As the week moved on, I saw this boy again and again (which isn't that difficult as it's a pretty intimately sized camp) We would talk and I discovered that my brother had actually told this fellow to keep an eye out for me and had shown him my picture. (Years later I would discover the picture BG had shown him was one from his wallet of me in the 9th grade. Ugh! hahaha) They were, in fact, friends and were in the BSM together at TAMUCC.

We kept up conversations briefly. He seemed shy. Kind of nervous. And wasn't really my type. Plus he seemed to be in a relationship, and I, myself, was still writing letters with another boy far away. So he wasn't in the forefront of my mind. He was just another cute guy who fell in with the rest of the cute guys who came through camp. (I swear, I wasn't there for the cute guys)

So then, one of the best summers of my life came to an end. I found myself home from my favorite place in the world. Ready for a new semester. And anyone who has worked at this camp can attest to the feeling of despondency that grows once you leave it's magical bubble of awesomeness. I felt that way. A little lonely, and missing something that I couldn't quite put my finger on. I started classes at the local college. Started tagging along with my brother to BSM events. Then one day, as I came home from school, this boy that I had met at camp was sitting in my dining room with a few girls and my brother, working on some poster. I stopped and stared. Then recovered and smiled. Then fled for my room. He sort of wandered by and stuck his head in and smiled. And I was smitten. I don't know how to explain it any other way. I couldn't stop looking at his puppy dog eyes. I was suddenly so unsure of myself, I quickly left the house.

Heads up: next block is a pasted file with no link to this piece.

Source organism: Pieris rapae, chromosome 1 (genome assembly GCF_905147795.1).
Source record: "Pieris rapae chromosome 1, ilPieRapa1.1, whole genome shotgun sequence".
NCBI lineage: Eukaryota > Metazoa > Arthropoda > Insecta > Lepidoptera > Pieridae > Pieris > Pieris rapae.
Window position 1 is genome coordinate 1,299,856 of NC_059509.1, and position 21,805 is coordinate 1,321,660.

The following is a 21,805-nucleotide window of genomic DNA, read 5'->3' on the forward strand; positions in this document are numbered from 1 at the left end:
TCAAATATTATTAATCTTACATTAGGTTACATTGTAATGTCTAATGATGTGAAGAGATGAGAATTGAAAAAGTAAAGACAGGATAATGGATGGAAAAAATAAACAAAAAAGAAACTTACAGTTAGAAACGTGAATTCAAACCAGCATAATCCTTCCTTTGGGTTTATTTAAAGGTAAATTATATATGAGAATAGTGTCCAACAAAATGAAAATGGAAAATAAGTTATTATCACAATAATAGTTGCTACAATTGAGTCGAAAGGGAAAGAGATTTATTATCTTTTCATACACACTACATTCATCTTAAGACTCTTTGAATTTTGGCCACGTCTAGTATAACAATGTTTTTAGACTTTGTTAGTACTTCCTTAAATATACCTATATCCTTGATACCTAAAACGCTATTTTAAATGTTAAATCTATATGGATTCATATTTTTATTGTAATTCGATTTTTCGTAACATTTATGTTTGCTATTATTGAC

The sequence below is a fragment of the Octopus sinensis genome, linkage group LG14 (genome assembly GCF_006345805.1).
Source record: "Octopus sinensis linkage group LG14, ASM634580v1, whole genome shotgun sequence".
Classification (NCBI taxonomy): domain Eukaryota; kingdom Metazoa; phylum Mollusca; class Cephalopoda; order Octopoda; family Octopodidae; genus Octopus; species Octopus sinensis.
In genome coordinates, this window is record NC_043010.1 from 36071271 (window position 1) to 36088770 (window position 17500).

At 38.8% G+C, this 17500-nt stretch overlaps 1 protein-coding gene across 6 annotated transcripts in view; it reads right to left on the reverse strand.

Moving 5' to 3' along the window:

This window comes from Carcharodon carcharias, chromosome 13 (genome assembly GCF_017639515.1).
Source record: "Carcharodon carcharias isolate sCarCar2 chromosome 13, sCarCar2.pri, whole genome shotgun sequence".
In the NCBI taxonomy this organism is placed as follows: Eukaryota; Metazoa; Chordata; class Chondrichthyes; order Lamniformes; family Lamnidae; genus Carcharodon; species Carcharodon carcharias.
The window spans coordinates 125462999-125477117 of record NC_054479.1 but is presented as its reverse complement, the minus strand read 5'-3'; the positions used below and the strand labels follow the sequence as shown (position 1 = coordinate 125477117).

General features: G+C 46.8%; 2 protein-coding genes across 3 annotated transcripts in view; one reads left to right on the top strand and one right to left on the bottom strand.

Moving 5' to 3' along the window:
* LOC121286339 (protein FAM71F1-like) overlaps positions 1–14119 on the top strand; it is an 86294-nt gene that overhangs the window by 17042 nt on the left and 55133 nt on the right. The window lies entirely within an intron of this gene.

As the weeks progressed, this boy would hang around my house waiting for my brother. He lived in a nearby town, so when he would come in for classes, he'd be here all day. So he got used to hanging around our house in between stuff. He would wait around for BG to get home from work, and I would sit and chat with him. Then we started playing HALO on the xbox together. We started it on easy then quickly discovered that Legendary was more fun when we played together. We would laugh and tease each other and suddenly we were friends. The first time we drove in the car together, we went on an ice cream run. He drove. I was so nervous and excited and nervous.

The first time we ate dinner out together with a bunch of his and BG's friends, was at TGI Fridays. I had just cut all my long curls off, and Dale, a guy that I would come to love, tugged on my hair and said I looked like a grown up now. I remember blushing and wondering what that cute boy with the brown eyes thought. I couldn't get him out of my head.